Direct entry Officer - too old?

#1
Hi all

Wonder if you can help me please? For a variety of reasons I'm interested in joining the TA as a Direct Entry Officer, but I'm wondering if I am already too late.... I will turn 35 in April, and probably need a couple of months to get my fitness up to a level where I'd be happy to apply. All the bumf I can find on the Army website says that the age cut off for officers is 34 years and 11 months (which would clearly be fine), but it's unclear at which point this cut off applies - whether it's acceptance onto initial training, or for all training to be completed. Is there anyone here who can shed any light please?

Very grateful for any help given
Thanks,
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#2
Im not 100% sure if its on arrival at Sandhurst or passing out, either way it looks like you've missed the boat as you are talking between 12 and 18 months of pre-training before you turn up at RMAS. If you're not even in the TA yet I'd expect it to be toward the 18 month end of the spectrum.

There may be exceptions for specialist roles. Your best bet is to contact the unit in question and get it from the horses mouth.
 

Sixty

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#3
If you are over the official age the unit you're looking to join can apply for a waiver to get you on an AOSB if they think you've got the potential. As above, best to speak directly to the people that you're looking to join.
 
#4
The age limit is 35 on being appointed to your commission (i.e. passing out of RMAS) Para 2 to Annex C to Chapter 4 TA Regs. There are exceptions to this rule for certain specialists Sigs, Chaplains, Doctors etc spring to mind.
 
#5
Thanks for the responses all, I'll have a chat with the lot I'm interested in joining and see if they would be interested in applying a bit of flex...

Appreciate the help anyway :)
 
#6
Thanks for the responses all, I'll have a chat with the lot I'm interested in joining and see if they would be interested in applying a bit of flex...

Appreciate the help anyway :)
If not don't discount soldier entry. Much greater likelyhood of deploying in trade, more hands on and less sitting in an office producing paperwork. Initially anyway.
 
#7
If not don't discount soldier entry. Much greater likelyhood of deploying in trade, more hands on and less sitting in an office producing paperwork. Initially anyway.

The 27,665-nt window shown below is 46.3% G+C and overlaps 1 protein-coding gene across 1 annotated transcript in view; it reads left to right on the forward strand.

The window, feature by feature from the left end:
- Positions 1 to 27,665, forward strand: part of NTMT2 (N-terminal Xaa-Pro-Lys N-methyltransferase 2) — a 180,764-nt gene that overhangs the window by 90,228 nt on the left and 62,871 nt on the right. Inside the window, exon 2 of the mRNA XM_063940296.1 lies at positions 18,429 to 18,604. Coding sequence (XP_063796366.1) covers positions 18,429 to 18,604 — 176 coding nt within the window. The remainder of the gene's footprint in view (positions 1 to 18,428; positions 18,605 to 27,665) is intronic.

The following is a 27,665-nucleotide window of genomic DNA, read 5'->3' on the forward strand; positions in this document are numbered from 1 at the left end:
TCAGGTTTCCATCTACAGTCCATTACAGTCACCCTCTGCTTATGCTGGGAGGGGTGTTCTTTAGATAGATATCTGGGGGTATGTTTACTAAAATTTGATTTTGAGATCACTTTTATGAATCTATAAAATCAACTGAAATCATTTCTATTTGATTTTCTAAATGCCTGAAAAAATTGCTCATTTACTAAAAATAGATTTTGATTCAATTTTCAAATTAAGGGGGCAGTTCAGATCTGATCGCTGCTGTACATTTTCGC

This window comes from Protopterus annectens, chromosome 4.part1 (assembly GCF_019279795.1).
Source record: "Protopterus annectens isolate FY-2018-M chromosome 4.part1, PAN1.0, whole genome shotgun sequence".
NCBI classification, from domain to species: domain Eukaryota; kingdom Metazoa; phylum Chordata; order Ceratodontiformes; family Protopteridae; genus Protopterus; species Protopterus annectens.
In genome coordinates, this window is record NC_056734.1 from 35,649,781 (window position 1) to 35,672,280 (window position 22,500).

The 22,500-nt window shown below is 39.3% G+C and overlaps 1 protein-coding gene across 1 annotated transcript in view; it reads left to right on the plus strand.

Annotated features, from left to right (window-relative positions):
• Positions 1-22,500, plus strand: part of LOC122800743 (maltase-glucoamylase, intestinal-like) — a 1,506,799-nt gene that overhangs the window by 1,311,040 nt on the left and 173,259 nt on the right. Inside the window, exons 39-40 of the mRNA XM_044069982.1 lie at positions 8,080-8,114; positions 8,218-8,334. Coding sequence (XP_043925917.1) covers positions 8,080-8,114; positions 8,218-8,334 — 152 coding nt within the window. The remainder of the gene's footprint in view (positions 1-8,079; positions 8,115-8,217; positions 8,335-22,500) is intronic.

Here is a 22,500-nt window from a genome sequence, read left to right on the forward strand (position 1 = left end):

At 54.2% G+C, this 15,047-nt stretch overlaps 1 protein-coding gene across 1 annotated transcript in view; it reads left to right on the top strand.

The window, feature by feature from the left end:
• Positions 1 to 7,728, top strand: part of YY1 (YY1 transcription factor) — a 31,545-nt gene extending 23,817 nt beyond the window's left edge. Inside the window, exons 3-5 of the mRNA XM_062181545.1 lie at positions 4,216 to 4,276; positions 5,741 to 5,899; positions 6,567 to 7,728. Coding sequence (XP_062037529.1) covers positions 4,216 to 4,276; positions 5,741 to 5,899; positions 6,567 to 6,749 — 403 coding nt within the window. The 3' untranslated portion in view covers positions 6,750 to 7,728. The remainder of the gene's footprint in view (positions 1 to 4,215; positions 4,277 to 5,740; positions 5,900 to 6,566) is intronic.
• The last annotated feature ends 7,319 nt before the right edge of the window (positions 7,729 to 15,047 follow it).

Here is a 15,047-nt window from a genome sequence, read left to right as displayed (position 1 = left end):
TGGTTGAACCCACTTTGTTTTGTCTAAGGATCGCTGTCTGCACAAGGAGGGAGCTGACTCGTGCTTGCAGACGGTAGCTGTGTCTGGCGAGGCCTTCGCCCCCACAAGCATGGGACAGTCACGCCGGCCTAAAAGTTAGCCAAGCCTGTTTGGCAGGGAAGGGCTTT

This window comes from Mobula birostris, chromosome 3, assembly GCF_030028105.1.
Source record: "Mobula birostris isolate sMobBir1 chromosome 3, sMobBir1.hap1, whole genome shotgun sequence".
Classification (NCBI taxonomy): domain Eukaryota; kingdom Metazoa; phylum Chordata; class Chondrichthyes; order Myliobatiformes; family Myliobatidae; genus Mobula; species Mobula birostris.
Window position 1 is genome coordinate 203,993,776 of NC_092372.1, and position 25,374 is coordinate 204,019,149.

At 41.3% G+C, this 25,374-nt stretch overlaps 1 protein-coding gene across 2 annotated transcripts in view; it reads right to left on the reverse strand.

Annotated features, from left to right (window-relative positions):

Hi Sundance,

I wouldn't discount it, but I suspect the chances of my employer being supportive would decrease fairly substantially which could be problematic. The officer bit I could probably position as having transferable skills into my current role, whereas soldier entry would be more difficult to sell. I would definitely want to deploy, but I also feel that they should get something out of this as well as me. Hope that makes sense?
 
#8
Hi Sundance,

I wouldn't discount it, but I suspect the chances of my employer being supportive would decrease fairly substantially which could be problematic. The officer bit I could probably position as having transferable skills into my current role, whereas soldier entry would be more difficult to sell. I would definitely want to deploy, but I also feel that they should get something out of this as well as me. Hope that makes sense?
With respect, i find that statement a little insulting. It seems you are inferring that the benefits to your employer of having a ta officer on the books are preferable to having ta ORs, to the extent that it is officer or nothing, as they won't get anything out of it otherwise, ergo only an officer is worth anything to anyone! Believe me, there are some shocking officers out there, and plenty without a commission who do a bloody good job and are good leaders and man managers, etc...
 
#9
With respect, i find that statement a little insulting. It seems you are inferring that the benefits to your employer of having a ta officer on the books are preferable to having ta ORs, to the extent that it is officer or nothing, as they won't get anything out of it otherwise, ergo only an officer is worth anything to anyone! Believe me, there are some shocking officers out there, and plenty without a commission who do a bloody good job and are good leaders and man managers, etc...
Hi,